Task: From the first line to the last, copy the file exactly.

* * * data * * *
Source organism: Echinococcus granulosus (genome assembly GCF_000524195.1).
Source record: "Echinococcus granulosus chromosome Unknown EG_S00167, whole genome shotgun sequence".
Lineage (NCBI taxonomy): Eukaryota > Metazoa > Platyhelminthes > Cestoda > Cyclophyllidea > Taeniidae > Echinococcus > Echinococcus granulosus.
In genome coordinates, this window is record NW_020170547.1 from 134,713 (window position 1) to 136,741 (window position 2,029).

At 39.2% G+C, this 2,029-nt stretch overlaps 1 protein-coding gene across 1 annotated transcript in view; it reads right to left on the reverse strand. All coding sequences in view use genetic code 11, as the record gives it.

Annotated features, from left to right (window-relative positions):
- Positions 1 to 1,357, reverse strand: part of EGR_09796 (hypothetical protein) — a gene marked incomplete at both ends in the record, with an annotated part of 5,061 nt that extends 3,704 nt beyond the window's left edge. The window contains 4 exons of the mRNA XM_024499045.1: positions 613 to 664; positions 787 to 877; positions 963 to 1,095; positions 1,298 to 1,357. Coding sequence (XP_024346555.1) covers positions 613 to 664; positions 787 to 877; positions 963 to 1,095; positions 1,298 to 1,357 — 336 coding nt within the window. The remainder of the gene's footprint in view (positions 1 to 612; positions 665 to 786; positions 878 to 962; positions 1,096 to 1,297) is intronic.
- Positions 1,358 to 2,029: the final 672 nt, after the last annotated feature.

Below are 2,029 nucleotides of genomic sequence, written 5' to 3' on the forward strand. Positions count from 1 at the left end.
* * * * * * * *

Source organism: Echinococcus granulosus (genome assembly GCF_000524195.1).
Source record: "Echinococcus granulosus chromosome Unknown EG_S00167, whole genome shotgun sequence".
Lineage (NCBI taxonomy): Eukaryota > Metazoa > Platyhelminthes > Cestoda > Cyclophyllidea > Taeniidae > Echinococcus > Echinococcus granulosus.
In genome coordinates, this window is record NW_020170547.1 from 134,713 (window position 1) to 136,741 (window position 2,029).

At 39.2% G+C, this 2,029-nt stretch overlaps 1 protein-coding gene across 1 annotated transcript in view; it reads right to left on the reverse strand. All coding sequences in view use genetic code 11, as the record gives it.

Annotated features, from left to right (window-relative positions):
- Positions 1 to 1,357, reverse strand: part of EGR_09796 (hypothetical protein) — a gene marked incomplete at both ends in the record, with an annotated part of 5,061 nt that extends 3,704 nt beyond the window's left edge. The window contains 4 exons of the mRNA XM_024499045.1: positions 613 to 664; positions 787 to 877; positions 963 to 1,095; positions 1,298 to 1,357. Coding sequence (XP_024346555.1) covers positions 613 to 664; positions 787 to 877; positions 963 to 1,095; positions 1,298 to 1,357 — 336 coding nt within the window. The remainder of the gene's footprint in view (positions 1 to 612; positions 665 to 786; positions 878 to 962; positions 1,096 to 1,297) is intronic.
- Positions 1,358 to 2,029: the final 672 nt, after the last annotated feature.

Below are 2,029 nucleotides of genomic sequence, written 5' to 3' on the forward strand. Positions count from 1 at the left end.